Finally Pulitzer Prizes for Internet News!!!- What took so long?


A recent report that the Pulitzer Prizes will now be accepting submissions from Internet publication is clearly a sign of the times, but what took so long? Without question there’s no rocket science to see that dramatic decline in newspaper publication. As someone who cannot let a day go by without reading a newspaper it’s clear that newspaper readership is in a sharp decline.

What are the numbers?

Even the newspaper organizations report a decline, but it still interesting that many of the daily newspapers like USA Today, the New York Times, and the Wall Street Journal are printing more than 6 million copies daily. In the meantime the daily eyeball visits to their websites exceed 13 million. As a daily reader of the,, and the it’s easy to get a news fix. But the trends portend badly for newspapers in the future.

Where are we headed?

With a generation of youth who rely on cell phones in lieu of wearing watches and use text messaging rather than talk to others, it seems unlikely they will ever read newspapers. At the same time news is on the decline, there is also a sharp increase on people participating in virtual worlds like Second Life. So if people live in virtual, non-real does real news even apply? These social issues are changing dramatically by the dramatic growth of use of the Internet. It seems that we cannot really predict exactly where we are headed, but it’s sure interesting to observe these changes as they occur.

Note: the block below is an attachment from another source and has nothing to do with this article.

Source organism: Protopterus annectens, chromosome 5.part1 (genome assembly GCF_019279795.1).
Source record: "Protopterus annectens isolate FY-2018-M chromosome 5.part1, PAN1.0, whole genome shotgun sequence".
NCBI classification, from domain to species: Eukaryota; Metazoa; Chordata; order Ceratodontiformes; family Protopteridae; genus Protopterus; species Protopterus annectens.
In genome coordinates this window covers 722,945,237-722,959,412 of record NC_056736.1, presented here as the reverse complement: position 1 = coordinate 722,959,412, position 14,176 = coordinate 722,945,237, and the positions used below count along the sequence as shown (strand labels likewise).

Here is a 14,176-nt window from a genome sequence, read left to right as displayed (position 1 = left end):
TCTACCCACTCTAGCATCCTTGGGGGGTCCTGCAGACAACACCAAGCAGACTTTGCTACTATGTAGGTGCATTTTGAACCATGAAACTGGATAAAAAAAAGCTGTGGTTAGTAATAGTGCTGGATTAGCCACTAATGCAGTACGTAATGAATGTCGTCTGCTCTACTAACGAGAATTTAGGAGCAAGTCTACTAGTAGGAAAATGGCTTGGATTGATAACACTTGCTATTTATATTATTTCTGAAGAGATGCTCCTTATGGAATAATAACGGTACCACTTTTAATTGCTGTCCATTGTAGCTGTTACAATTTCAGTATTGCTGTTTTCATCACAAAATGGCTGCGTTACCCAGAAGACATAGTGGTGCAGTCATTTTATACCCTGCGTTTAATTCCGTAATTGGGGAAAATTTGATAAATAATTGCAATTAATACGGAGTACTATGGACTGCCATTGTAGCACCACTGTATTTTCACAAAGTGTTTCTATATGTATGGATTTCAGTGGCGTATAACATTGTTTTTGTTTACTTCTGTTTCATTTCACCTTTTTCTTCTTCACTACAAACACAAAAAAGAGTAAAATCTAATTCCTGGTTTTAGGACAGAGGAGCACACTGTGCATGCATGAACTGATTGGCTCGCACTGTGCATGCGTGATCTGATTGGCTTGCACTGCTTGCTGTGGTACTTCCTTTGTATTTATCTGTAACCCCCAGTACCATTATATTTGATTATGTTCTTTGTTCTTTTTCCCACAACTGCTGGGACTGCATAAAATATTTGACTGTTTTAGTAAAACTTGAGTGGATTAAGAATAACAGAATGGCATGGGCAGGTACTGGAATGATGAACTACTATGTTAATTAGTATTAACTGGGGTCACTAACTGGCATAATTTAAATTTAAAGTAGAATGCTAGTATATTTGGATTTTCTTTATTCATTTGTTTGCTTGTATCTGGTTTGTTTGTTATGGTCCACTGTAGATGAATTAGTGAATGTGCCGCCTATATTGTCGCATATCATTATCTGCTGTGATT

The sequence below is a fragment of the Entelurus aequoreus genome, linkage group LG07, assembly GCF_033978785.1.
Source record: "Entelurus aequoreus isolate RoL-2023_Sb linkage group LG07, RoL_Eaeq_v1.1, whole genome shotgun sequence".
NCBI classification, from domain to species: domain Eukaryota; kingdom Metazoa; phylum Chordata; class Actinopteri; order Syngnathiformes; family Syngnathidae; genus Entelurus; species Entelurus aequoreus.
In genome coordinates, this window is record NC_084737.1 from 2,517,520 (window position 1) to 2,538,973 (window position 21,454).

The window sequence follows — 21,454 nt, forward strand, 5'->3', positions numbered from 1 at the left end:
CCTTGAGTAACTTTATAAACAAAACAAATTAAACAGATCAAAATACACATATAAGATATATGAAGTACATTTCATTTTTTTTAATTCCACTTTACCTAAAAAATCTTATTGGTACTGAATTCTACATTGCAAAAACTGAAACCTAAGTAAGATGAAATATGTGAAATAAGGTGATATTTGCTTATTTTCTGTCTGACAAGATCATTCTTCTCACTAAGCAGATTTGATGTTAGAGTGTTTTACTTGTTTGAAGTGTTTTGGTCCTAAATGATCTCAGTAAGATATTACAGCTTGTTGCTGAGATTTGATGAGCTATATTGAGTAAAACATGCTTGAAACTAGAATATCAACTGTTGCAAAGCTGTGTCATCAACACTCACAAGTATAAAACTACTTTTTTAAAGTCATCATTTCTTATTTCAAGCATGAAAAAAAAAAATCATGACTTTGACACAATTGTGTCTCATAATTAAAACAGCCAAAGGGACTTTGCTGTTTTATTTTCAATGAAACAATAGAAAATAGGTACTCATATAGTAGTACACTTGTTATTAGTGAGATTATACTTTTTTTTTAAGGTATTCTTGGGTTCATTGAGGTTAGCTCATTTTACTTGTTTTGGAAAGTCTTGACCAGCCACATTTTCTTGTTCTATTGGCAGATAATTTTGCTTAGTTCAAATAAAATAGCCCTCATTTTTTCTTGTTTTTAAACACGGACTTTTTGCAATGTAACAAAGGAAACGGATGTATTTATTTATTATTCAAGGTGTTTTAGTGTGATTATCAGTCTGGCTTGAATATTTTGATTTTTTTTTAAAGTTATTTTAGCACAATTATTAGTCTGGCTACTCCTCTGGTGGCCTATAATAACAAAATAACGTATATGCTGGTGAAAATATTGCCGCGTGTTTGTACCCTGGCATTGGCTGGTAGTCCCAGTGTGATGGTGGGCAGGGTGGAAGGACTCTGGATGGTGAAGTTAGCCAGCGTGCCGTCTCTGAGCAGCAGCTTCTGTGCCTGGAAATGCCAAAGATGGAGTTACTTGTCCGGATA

The publications contained in this site do not constitute legal advice. Legal advice can only be given with knowledge of the client's specific facts. By putting these publications on our website we do not intend to create a lawyer-client relationship with the user. Materials may not reflect the most current legal developments, verdicts or settlements. This information should in no way be taken as an indication of future results.

Search Tips:

You may use the wildcard symbol (*) as a root expander.  A search for "anti*" will find not only "anti", but also "anti-trust", "antique", etc.

Entering two terms together in a search field will behave as though an "OR" is being used.  For example, entering "Antique Motorcars" as a Client Name search will find results with either word in the Client Name.


AND and OR may be used in a search.  Note: they must be capitalized, e.g., "Project AND Finance." 

The + and - sign operators may be used.  The + sign indicates that the term immediately following is required, while the - sign indicates to omit results that contain that term. E.g., "+real -estate" says results must have "real" but not "estate".

To perform an exact phrase search, surround your search phrase with quotation marks.  For example, "Project Finance".

Searches are not case sensitive.

back to top